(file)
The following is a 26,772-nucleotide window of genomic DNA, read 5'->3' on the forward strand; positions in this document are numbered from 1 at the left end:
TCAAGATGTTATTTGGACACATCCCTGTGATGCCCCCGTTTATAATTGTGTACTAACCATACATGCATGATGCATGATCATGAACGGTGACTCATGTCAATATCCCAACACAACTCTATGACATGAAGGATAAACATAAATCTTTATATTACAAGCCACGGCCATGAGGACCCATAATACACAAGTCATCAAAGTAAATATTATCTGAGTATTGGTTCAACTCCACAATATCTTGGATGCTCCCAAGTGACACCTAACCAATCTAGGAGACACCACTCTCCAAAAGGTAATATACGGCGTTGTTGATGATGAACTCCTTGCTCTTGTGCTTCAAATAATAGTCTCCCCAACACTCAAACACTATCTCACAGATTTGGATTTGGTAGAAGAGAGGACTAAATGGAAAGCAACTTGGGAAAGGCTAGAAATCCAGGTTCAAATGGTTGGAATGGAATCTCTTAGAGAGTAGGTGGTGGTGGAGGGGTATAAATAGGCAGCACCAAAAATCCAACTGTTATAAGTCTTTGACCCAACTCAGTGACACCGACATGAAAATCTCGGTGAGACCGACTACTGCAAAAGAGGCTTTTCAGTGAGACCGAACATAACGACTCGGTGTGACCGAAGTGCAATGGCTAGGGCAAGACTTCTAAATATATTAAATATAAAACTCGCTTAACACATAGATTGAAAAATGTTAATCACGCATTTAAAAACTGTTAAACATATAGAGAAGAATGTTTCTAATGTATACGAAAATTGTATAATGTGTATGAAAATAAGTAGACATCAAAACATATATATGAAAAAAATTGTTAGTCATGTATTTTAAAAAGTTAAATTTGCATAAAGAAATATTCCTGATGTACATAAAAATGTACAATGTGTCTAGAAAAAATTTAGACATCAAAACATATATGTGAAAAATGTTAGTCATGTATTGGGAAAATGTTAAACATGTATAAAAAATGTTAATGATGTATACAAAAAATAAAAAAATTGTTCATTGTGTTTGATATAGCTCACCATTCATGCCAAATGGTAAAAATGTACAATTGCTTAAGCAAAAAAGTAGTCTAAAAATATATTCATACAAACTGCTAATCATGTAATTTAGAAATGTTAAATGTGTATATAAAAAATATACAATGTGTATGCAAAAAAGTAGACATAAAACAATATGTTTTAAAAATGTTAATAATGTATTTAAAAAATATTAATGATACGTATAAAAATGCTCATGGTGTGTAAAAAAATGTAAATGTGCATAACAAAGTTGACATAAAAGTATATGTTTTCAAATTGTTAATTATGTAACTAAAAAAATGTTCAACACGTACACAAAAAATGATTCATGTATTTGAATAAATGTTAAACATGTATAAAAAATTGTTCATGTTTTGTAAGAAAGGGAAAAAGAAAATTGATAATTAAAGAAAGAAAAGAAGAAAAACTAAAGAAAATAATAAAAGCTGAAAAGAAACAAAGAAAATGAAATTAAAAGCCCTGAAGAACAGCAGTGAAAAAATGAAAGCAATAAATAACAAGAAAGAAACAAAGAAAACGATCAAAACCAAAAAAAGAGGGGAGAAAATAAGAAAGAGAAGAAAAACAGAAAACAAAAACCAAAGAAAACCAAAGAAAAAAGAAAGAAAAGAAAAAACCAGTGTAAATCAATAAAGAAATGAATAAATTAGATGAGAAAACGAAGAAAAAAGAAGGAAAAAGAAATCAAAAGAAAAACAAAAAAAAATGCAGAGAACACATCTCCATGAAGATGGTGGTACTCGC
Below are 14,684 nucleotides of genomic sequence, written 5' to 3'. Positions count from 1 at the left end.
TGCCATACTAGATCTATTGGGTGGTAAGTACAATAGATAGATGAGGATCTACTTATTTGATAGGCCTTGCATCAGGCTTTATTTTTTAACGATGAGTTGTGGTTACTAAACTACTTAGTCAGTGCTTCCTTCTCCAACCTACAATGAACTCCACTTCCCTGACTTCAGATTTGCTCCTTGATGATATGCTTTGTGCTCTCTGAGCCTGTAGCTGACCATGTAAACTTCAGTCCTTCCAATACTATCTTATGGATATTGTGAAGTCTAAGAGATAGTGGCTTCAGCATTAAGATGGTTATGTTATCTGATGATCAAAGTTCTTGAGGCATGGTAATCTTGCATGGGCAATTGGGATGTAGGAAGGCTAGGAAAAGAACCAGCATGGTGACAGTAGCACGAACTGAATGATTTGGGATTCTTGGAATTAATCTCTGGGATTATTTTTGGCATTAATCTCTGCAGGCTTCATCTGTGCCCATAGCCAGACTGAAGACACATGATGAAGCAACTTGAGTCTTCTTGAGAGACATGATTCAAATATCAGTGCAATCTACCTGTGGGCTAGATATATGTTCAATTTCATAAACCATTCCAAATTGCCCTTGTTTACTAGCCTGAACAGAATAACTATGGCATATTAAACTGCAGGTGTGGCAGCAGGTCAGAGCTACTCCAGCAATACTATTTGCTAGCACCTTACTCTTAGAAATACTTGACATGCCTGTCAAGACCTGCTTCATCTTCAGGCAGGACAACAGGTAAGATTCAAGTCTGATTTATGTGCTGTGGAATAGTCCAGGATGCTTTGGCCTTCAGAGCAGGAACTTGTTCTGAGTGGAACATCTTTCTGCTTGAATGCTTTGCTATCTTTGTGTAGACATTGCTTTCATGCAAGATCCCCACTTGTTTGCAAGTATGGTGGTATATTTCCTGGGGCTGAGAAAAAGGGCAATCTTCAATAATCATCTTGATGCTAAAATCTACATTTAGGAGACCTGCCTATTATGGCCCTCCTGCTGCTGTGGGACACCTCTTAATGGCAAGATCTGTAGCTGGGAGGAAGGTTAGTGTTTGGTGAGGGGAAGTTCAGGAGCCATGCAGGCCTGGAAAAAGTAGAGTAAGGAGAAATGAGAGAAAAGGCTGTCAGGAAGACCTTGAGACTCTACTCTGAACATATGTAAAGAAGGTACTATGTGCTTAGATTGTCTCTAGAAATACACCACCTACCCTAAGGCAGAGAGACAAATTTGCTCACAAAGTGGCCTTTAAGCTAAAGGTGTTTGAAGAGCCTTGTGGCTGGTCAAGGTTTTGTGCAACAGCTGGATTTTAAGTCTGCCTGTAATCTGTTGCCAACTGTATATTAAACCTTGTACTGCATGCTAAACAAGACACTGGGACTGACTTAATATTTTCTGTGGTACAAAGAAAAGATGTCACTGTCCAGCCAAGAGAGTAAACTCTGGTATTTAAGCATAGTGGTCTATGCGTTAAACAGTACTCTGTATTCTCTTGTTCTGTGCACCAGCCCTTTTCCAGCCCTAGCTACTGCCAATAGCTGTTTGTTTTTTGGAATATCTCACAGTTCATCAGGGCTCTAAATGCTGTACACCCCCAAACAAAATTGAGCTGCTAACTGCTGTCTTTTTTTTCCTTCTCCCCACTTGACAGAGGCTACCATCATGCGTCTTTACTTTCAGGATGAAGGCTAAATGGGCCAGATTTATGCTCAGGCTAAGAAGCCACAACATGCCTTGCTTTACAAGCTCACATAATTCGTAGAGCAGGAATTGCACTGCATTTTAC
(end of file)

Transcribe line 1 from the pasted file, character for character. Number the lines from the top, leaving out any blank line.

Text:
The following is a 26,772-nucleotide window of genomic DNA, read 5'->3' on the forward strand; positions in this document are numbered from 1 at the left end: